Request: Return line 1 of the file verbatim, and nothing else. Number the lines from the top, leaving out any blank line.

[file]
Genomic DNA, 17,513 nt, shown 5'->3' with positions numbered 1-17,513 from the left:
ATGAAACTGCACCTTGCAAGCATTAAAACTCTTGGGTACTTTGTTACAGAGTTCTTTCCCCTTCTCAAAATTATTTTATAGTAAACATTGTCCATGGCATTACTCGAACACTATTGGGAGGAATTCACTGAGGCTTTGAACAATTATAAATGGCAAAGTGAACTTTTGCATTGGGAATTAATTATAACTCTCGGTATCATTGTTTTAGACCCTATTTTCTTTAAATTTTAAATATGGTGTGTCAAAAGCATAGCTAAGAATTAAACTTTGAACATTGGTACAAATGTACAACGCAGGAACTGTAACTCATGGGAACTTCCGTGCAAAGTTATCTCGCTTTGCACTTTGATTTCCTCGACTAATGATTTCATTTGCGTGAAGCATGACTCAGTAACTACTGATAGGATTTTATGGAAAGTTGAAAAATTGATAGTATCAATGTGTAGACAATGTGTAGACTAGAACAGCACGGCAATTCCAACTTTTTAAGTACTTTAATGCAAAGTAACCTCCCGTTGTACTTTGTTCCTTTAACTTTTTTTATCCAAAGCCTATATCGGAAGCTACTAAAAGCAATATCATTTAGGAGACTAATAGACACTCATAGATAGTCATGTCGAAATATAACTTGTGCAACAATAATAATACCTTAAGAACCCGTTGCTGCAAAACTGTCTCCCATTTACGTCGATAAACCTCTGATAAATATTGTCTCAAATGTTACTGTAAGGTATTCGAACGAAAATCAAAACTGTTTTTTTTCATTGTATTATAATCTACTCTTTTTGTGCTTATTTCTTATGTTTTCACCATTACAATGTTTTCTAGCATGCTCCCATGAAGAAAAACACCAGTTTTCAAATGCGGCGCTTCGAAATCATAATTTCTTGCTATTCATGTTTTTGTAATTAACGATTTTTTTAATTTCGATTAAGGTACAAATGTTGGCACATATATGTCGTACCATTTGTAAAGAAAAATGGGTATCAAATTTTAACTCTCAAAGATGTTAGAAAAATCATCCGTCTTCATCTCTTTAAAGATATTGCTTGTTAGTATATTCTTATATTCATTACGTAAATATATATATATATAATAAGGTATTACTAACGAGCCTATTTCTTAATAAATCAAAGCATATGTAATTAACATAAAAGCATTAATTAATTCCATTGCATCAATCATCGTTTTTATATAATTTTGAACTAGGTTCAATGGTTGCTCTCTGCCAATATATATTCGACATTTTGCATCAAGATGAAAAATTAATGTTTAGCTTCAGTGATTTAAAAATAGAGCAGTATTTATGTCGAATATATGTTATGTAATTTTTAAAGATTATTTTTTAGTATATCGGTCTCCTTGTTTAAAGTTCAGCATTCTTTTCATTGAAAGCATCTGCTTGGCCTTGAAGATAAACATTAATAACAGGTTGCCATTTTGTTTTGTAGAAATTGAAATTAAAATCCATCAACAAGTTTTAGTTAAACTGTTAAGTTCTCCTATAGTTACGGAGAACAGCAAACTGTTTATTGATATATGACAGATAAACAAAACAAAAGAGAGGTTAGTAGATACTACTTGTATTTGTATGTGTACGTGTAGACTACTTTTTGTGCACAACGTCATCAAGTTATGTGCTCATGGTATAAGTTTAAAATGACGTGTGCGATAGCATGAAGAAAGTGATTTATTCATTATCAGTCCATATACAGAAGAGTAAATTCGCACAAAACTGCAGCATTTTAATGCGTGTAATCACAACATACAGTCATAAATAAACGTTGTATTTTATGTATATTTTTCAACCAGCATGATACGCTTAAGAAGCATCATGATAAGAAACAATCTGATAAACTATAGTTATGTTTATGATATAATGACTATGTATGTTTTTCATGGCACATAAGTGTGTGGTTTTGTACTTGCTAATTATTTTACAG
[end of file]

Genomic DNA, 17,513 nt, shown 5'->3' with positions numbered 1-17,513 from the left: